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Wehrmachtstreifendienst consisted of two elements which were part of the Feldgendarmerie assigned to security duty in railway stations throughout Germany and German occupied territories during World War II. Their purpose was to maintain order and discipline in stations, ensuring swift movement of troops and hardware, advise and direct soldiers moving through these stations, and to check travel papers, looking for deserters as well as escaped prisoners of war. They were a crucial part of the German military in a period where trains were the fastest way of transporting men and military hardware, and when train stations were a major target of Allied attacks.

The Bahnhofswache were responsible for patrolling all large rail stations, depots and interchanges. Their duties included checking Kennkarte, identification and leave passes of soldiers, checking for deserters, screening civilian passengers, and helping the stations to run efficiently. The Zugwache were similar in most ways to the Bahnhofswache however they acted as police on-board the trains and were usually present only in the major train stations. They had the more dangerous duties of guarding trains traveling through enemy territory and dealing with acts of sabotage by Partisans or Resistance. They were also assigned to guard High Command Staff using the train system.[1] The Bahnhofswache wore no distinguishing corps badge or colour other than their normal military police however an armband or more commonly a gorget were worn with 'Bahnhofswache' imprinted on them and two numbers, one indicating the military district and the other indicating the unit number. Zugwache troops wore a similar gorget but with the monogram WB (Wach Bataillon) and 'Zugwache' imprinted on it.[2]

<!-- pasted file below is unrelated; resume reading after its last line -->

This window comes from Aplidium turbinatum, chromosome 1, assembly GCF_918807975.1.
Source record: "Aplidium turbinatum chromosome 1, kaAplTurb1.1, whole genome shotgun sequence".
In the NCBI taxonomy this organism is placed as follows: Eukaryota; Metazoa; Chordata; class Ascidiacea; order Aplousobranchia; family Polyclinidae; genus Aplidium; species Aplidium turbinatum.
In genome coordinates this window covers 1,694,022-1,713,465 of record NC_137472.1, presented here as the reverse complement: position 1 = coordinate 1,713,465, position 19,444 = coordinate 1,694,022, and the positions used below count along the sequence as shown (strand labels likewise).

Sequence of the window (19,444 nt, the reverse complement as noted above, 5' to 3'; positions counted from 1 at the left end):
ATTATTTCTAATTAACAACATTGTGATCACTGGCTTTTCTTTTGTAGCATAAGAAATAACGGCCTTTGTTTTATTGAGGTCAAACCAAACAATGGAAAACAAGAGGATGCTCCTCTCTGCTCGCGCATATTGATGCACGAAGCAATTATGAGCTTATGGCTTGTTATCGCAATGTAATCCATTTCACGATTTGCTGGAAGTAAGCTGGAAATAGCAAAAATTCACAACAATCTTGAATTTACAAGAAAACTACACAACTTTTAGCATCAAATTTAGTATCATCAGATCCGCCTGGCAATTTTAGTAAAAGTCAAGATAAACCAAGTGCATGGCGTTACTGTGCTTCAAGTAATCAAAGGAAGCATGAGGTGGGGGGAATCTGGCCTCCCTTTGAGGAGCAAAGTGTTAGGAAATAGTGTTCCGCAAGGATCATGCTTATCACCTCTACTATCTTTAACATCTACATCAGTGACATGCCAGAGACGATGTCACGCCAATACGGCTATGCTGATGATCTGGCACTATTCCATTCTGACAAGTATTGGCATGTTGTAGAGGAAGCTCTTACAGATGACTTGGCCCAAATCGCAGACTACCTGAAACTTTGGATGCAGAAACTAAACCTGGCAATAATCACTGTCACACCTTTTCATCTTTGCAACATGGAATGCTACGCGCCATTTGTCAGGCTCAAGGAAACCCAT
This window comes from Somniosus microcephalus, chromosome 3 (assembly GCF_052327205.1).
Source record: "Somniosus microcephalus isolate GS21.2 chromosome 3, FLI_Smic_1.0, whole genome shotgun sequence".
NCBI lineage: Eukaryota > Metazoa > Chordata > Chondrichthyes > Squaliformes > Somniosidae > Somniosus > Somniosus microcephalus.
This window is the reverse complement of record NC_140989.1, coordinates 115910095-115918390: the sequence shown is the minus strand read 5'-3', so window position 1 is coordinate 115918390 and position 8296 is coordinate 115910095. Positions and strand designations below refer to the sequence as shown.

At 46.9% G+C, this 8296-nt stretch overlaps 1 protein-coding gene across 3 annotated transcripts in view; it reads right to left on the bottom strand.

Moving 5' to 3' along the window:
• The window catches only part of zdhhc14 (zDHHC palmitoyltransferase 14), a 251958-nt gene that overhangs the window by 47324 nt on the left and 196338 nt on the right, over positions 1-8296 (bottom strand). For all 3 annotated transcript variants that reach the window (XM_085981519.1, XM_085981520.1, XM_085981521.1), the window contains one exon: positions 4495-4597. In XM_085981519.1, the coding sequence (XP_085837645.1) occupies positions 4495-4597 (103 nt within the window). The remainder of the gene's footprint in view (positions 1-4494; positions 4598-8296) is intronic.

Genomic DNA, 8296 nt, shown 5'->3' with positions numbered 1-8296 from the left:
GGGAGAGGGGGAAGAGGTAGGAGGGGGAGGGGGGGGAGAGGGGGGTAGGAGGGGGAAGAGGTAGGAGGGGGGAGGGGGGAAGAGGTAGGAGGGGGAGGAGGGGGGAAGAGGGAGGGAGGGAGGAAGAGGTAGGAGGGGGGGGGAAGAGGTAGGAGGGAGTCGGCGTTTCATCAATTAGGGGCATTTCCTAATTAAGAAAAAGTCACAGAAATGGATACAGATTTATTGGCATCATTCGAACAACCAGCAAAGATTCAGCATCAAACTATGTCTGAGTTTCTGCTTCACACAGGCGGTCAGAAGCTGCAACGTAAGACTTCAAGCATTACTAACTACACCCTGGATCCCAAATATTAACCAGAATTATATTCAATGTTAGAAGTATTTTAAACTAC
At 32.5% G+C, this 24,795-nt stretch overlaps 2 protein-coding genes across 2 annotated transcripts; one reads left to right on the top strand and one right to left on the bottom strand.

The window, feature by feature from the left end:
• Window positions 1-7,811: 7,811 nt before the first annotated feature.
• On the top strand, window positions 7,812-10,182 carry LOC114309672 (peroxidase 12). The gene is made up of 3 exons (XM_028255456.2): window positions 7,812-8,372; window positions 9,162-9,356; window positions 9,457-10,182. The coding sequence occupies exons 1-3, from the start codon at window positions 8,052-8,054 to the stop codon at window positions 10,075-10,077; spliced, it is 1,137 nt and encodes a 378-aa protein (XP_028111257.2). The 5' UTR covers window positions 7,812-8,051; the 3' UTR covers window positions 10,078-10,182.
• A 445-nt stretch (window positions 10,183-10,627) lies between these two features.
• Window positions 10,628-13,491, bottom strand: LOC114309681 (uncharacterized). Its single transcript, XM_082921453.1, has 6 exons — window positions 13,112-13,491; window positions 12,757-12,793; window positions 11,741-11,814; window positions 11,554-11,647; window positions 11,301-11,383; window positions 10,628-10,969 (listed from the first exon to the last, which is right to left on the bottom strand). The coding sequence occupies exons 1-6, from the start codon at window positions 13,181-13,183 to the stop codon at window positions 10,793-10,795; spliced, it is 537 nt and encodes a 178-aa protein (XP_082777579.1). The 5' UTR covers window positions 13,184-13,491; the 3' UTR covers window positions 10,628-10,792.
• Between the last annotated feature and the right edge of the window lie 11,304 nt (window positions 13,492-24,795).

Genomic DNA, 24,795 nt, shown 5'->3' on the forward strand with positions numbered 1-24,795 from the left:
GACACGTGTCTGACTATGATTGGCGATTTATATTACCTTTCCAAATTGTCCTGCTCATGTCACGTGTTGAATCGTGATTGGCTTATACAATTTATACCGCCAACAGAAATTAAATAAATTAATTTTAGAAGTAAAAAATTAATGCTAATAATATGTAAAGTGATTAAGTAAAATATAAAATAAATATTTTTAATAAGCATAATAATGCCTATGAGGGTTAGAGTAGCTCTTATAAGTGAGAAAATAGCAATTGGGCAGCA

ReferencesEdit

  1. ^ Vannoy, Allyn. "Hitler's Iron Fist". Warfare History Network. Retrieved 10 May 2018.
  2. ^ Williamson, Gordon. German Military Police Units 1939-45. London: Bloomsbury. pp. 1924–5. ISBN 9780850459029.